“We need to do it:‘ Meet the Texas teenager who helped sabotage a line of advice against abortion

When an anti-abortion group last week created a “life-giving” website that encouraged people to anonymously report violations of the new six-week abortion ban in Texas, a group of jeans politically active noticed a potentially fatal flaw.

“They’re trying to use the Internet to retaliate against people who were raised on the Internet,” said Olivia Julianna, an 18-year-old student and Sugar Land activist who is part of the leadership of a group called “Gen Z- For exchange “. The group was formerly known as “TikTok for Biden”.

Olivia, who only has her first and second name on social media for security reasons, said the goal was clear: “This website, if we can get in touch with them in some way, if we can to prevent even a woman from having a lawsuit filed against her or to waste a second of her time, we have to do it. “

The suggestion site was meant to help enforce Senate Bill 8, the Texas law that went into effect earlier this month that prohibits abortions after six weeks of pregnancy, before most of women know they are pregnant.

The law has so far prevented the courts from blocking it because the government does not enforce it. Instead, it puts enforcement measures in the hands of any private citizen who wants to sue an abortion provider or others who “help or incite” someone to obtain an illegal abortion, with a possible reward of ‘at least $ 10,000 per demand.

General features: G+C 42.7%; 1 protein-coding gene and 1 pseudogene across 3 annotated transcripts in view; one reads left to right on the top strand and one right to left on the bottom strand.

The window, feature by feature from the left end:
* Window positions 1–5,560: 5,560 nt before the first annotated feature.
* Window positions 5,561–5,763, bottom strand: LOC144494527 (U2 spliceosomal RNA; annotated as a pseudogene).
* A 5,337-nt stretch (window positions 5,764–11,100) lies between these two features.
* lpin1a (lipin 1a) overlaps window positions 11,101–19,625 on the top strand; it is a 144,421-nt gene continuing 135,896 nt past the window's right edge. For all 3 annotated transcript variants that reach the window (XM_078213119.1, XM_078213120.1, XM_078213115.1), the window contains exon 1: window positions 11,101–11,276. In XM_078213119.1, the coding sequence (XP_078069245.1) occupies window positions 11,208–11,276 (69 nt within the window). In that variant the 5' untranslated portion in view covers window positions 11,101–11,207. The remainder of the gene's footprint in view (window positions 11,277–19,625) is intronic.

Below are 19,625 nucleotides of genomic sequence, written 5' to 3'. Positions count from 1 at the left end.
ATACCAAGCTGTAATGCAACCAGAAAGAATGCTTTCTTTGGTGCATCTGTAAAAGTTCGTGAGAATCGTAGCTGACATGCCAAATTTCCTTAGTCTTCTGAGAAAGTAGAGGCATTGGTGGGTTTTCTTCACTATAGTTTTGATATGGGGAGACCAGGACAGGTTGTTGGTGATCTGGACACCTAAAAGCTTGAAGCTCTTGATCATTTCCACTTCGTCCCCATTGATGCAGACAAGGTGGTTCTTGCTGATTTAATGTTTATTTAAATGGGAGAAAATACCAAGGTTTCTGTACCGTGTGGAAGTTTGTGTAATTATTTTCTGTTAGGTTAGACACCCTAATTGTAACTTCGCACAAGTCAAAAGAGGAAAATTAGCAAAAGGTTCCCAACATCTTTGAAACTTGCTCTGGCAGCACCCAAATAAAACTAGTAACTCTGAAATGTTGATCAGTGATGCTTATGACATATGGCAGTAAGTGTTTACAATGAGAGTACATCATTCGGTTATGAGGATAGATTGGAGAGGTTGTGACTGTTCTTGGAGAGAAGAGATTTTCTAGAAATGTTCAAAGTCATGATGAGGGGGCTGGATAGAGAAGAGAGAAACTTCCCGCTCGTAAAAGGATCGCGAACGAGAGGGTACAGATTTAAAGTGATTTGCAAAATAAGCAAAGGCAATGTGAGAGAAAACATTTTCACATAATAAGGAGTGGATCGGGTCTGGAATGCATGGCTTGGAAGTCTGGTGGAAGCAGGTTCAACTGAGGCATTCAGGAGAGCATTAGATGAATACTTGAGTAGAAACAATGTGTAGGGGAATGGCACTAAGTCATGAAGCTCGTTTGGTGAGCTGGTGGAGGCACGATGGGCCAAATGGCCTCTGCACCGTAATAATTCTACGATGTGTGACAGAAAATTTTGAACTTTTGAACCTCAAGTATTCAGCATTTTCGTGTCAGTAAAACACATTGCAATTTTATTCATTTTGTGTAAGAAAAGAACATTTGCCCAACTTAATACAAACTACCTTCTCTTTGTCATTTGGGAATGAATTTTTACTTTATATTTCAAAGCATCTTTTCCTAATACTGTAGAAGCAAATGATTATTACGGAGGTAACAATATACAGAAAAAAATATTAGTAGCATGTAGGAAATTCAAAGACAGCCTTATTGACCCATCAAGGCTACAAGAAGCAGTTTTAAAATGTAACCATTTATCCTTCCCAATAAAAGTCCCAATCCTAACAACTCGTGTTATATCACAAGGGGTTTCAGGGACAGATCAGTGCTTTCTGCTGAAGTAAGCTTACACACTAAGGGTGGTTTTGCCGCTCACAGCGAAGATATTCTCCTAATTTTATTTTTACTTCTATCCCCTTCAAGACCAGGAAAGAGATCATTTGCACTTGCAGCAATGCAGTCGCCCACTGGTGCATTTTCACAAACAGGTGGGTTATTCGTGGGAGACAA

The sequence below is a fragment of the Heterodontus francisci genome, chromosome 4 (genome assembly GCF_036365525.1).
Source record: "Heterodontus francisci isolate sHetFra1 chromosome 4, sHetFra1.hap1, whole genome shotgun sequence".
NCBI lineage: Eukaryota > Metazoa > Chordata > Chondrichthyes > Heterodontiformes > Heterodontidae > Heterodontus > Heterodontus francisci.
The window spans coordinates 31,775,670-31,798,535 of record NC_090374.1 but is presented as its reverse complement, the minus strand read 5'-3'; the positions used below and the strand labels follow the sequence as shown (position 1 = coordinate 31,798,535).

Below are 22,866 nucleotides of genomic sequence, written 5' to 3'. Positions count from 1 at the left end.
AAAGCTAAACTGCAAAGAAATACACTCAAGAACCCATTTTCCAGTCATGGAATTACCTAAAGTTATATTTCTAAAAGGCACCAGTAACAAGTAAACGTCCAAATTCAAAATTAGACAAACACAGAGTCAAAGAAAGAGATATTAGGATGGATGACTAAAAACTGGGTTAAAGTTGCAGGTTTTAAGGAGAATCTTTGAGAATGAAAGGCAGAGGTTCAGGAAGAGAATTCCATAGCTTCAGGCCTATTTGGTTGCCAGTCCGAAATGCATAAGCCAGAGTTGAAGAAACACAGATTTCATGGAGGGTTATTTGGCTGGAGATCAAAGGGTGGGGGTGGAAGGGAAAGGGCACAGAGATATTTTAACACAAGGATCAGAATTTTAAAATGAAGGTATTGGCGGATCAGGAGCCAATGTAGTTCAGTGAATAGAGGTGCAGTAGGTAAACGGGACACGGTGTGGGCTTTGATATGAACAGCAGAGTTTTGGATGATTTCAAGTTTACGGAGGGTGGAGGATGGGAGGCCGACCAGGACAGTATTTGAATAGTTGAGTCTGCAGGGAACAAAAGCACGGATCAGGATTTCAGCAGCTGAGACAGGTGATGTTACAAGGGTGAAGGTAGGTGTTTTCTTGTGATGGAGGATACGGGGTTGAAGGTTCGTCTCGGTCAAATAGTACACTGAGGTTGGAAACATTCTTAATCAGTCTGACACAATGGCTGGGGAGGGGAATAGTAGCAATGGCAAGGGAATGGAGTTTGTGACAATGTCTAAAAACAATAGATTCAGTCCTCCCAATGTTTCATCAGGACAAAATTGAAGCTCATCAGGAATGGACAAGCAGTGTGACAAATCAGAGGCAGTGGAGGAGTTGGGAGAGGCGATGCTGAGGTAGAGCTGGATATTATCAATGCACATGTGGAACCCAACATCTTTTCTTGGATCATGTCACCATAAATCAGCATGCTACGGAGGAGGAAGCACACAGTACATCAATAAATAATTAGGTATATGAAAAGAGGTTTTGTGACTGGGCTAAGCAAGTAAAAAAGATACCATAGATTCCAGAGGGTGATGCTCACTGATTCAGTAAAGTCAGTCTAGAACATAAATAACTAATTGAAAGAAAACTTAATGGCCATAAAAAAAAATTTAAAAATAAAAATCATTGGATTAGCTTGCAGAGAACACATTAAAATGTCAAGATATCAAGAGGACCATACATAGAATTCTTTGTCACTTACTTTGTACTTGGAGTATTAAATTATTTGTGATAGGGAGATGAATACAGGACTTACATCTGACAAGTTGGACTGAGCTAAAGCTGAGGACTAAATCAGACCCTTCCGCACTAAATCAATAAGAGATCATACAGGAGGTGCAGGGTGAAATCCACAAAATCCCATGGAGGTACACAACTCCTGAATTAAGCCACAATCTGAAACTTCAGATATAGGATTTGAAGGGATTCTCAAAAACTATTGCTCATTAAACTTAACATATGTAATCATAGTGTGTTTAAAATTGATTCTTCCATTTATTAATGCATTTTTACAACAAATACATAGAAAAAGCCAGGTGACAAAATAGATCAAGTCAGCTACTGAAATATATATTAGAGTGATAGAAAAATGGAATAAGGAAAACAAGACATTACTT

Olivia was one of the young left-wing activists who immediately went to social media to sabotage the site by flooding it with false reports and other information – some suggested she was anti-governor. Say by Greg Abbott. Others recommended answers outside the wall or nonsense.

She and other members of Generation Z-For Change (Generation Z is usually defined as those now 18 to 24 years old) quickly get to work.

“It would be very, very bad and morally wrong to go to ProLifeWhistleblower.com and send out anonymous advice that is false,” Olivia sarcastically told more than 137,000 followers in a video she posted Aug. 23. a TikTok. “It would be even worse if your anonymous advice was about Greg Abbott.”

Another popular content creator and executive deputy director of Gen Z-For Change, 22-year-old Victoria Hammett, watched her video and found it “absolutely brilliant” and encouraged her followers to do the same.

“Wouldn’t it be so terrible if we sent a bunch of fake tips and crashed the site?” said in a TikTok that he has liked more than 240,000 times.

Olivia said she was inspired by a similar campaign launched by TikTokers in June 2020 when users, many of them teenagers, joked at a rally for former President Donald Trump by falsely responding to thousands of tickets. Despite more than a million registrations, turnout was about 6,200, considerably lower than expected, which the activists achieved as a success.